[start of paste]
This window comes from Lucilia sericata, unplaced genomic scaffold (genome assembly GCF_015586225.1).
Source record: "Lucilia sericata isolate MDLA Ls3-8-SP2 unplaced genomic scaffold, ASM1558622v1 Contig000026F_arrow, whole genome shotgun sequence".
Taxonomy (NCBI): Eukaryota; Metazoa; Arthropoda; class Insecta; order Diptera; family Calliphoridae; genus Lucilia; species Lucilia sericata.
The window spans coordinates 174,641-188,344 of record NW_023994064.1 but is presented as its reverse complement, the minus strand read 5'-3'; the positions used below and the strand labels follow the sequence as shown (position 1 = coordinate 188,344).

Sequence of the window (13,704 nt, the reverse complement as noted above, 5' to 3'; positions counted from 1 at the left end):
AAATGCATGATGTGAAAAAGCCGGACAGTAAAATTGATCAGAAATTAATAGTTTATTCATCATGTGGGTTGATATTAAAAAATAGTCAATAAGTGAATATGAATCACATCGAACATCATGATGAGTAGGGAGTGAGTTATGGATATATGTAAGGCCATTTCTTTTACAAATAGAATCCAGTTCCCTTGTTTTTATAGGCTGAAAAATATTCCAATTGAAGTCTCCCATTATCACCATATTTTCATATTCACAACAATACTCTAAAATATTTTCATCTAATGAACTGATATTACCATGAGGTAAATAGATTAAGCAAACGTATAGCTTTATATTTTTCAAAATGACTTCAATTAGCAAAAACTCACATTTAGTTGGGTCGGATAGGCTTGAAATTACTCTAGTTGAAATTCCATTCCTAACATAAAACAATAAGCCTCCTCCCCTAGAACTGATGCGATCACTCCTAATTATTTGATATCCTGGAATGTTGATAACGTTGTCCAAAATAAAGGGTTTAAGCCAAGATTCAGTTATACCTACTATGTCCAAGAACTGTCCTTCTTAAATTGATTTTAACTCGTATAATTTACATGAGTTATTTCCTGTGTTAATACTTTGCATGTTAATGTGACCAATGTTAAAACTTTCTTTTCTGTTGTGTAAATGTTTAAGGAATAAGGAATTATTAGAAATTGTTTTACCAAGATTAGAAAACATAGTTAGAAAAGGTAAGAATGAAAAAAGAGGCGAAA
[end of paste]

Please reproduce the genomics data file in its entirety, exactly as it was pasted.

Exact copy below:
This window comes from Lucilia sericata, unplaced genomic scaffold (genome assembly GCF_015586225.1).
Source record: "Lucilia sericata isolate MDLA Ls3-8-SP2 unplaced genomic scaffold, ASM1558622v1 Contig000026F_arrow, whole genome shotgun sequence".
Taxonomy (NCBI): Eukaryota; Metazoa; Arthropoda; class Insecta; order Diptera; family Calliphoridae; genus Lucilia; species Lucilia sericata.
The window spans coordinates 174,641-188,344 of record NW_023994064.1 but is presented as its reverse complement, the minus strand read 5'-3'; the positions used below and the strand labels follow the sequence as shown (position 1 = coordinate 188,344).

Sequence of the window (13,704 nt, the reverse complement as noted above, 5' to 3'; positions counted from 1 at the left end):
AAATGCATGATGTGAAAAAGCCGGACAGTAAAATTGATCAGAAATTAATAGTTTATTCATCATGTGGGTTGATATTAAAAAATAGTCAATAAGTGAATATGAATCACATCGAACATCATGATGAGTAGGGAGTGAGTTATGGATATATGTAAGGCCATTTCTTTTACAAATAGAATCCAGTTCCCTTGTTTTTATAGGCTGAAAAATATTCCAATTGAAGTCTCCCATTATCACCATATTTTCATATTCACAACAATACTCTAAAATATTTTCATCTAATGAACTGATATTACCATGAGGTAAATAGATTAAGCAAACGTATAGCTTTATATTTTTCAAAATGACTTCAATTAGCAAAAACTCACATTTAGTTGGGTCGGATAGGCTTGAAATTACTCTAGTTGAAATTCCATTCCTAACATAAAACAATAAGCCTCCTCCCCTAGAACTGATGCGATCACTCCTAATTATTTGATATCCTGGAATGTTGATAACGTTGTCCAAAATAAAGGGTTTAAGCCAAGATTCAGTTATACCTACTATGTCCAAGAACTGTCCTTCTTAAATTGATTTTAACTCGTATAATTTACATGAGTTATTTCCTGTGTTAATACTTTGCATGTTAATGTGACCAATGTTAAAACTTTCTTTTCTGTTGTGTAAATGTTTAAGGAATAAGGAATTATTAGAAATTGTTTTACCAAGATTAGAAAACATAGTTAGAAAAGGTAAGAATGAAAAAAGAGGCGAAA